5 July, 2006

India’s Superman

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While there have been several reverences to the parallels between Superman and Jesus in the new Bryan Singer film, AsiaPundit was unaware of previously existing claims that the hero is based on the Hindu deity Hanuman.

Manish points to this passage in .:

So what do you think is India’s connection to probably the most popular super-hero the world has ever seen? Word is that, that the original creators Joe Shuster and Jerry Siegel were inspired from none other than the Indian mythological hero Hanuman and that is how Superman got his flying powers. But that is not all; India too has had her share of the ‘Man of Steel’.

The taken from the 1978 Indian Superman film, a clip of which is available here (tedious, but with a great ’special effect’ near the end).

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by @ 10:50 pm. Filed under India, Asia, South Asia, Film


Oh No!! North Korea launched ten, six, three, at least five, “a series” of missiles, including what is said to have been a test of its long-range Taepodong-2.

Start panicking now!

 Images Atck-UsaA U.S. State Department official in Washington told Reuters a long-range missile, believed to be a Taepodong-2, failed 40 seconds after it was launched.
Experts say the Taepodong-2 has a possible range of 3,500-4,300 km (2,190-2,690 miles).
Daniel Pinkston, director of the East Asia non-proliferation programme for the California-based Center for Nonproliferation Studies, said the rocket’s failure would be a blow to Pyongyang.
“If there was failure that early on in the flight, there is no way they could make any claims of test-launching a satellite as they did in 1998. They will not be able to exploit the propaganda value of that after that type of failure,” he said.
The first time North Korea test-fired a long-range missile — in 1998 over Japan — it triggered a sharp increase in tension in the region and sent shockwaves through Far East Asian financial markets.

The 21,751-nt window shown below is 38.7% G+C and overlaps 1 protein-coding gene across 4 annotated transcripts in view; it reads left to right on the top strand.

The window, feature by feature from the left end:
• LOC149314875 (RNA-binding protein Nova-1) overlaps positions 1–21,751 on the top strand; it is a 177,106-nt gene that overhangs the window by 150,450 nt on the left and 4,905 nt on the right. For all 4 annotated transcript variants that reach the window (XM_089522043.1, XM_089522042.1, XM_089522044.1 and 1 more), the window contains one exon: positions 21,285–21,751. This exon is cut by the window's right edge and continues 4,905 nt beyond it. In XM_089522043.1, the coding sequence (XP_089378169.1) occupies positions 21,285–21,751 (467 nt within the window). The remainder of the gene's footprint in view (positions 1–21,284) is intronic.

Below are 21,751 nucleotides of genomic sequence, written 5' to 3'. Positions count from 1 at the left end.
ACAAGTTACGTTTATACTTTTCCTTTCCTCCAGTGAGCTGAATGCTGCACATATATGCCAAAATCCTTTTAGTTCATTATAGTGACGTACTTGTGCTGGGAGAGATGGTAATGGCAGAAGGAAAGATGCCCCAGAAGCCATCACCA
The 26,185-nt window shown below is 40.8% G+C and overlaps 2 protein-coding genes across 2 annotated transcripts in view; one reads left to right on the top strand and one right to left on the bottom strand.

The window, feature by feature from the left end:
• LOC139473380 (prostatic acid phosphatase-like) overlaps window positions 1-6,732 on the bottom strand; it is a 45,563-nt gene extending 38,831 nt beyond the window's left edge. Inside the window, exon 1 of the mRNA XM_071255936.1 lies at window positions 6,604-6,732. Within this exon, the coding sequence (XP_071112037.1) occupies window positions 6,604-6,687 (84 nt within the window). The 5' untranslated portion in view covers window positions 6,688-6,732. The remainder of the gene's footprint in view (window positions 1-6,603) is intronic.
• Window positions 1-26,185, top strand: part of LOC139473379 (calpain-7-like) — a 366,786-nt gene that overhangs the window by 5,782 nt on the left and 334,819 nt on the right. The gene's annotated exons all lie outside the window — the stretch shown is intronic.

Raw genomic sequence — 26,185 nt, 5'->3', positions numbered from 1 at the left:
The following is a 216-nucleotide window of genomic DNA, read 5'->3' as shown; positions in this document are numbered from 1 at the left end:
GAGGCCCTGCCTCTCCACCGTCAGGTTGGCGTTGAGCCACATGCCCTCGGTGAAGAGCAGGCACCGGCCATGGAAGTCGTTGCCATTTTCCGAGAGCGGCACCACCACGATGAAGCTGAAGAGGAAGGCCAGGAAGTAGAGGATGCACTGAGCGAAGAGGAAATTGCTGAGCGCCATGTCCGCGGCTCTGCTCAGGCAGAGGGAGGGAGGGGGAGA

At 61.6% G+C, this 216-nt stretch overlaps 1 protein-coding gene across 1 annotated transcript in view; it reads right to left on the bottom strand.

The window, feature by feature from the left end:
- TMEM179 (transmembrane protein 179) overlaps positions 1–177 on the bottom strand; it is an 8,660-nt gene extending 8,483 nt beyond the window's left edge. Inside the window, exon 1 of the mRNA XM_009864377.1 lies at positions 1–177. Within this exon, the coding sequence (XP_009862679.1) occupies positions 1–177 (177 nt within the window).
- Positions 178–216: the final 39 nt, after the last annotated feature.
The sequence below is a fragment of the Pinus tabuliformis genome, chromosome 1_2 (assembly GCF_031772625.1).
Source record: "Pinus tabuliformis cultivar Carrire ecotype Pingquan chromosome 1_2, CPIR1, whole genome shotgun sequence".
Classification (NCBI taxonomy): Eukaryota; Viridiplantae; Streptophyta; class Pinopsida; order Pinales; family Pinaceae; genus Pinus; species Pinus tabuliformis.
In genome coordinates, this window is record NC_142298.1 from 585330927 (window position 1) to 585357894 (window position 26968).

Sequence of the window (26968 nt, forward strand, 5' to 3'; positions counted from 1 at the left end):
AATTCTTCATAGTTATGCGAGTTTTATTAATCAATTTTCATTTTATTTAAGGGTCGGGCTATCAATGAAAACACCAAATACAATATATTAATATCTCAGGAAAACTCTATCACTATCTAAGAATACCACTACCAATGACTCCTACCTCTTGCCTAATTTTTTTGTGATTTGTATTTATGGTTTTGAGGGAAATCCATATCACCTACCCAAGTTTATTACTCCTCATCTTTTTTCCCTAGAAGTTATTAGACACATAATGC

Experts say that Pyongyang is developing long-range missiles to have the capability one day to deliver a nuclear bomb, but that it is years away from acquiring such a weapons system.

Had the Taepodong-2 not exploded shortly after launch, it would have altered the balance of power in Northeast Asia and had been a major global concern. Now, it should be of the greatest concern to the rocket scientists who designed the dud.*

The failure is also a setback for the writers at the Korean Central News Agency, who issued this this amusing threat on Monday:

North Korea would respond to a pre-emptive U.S. military attack with an “annihilating strike and a nuclear war,” the state-run media said Monday, heightening anti-U.S. rhetoric amid close scrutiny of its missile program.

The title of this post was stolen from Arms Control Wonk, who offers the following multiple-choice question.:

So who looks more foolish here?

A. Kim Jong-Il for staging a July 4th fireworks display that blew up in his face;

B. William Perry and Ash Carter for hyperventilating that we had to blow up this missile on the launch pad, instead of waiting for it to blow itself up 40 seconds after launch;

C. All those reporter who repeated the Pentagon palbum about how until the launch failure “we were ready to do what was necessary to defend the country,” as if the interceptors in Alaska had any chance of intercepting anything; or

D. All of the above.

*AsiaPundit does not have any detailed knowledge of the inner workings of North Korean bureaucracy, but he expects Kim Jong-il views failure in a similar light as do other evil overlords. If not, those North Korean guys are at the very least in for a serious razzing at the next rogue state propagandist convention.

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by @ 2:54 pm. Filed under South Korea, Asia, East Asia, Northeast Asia, North Korea

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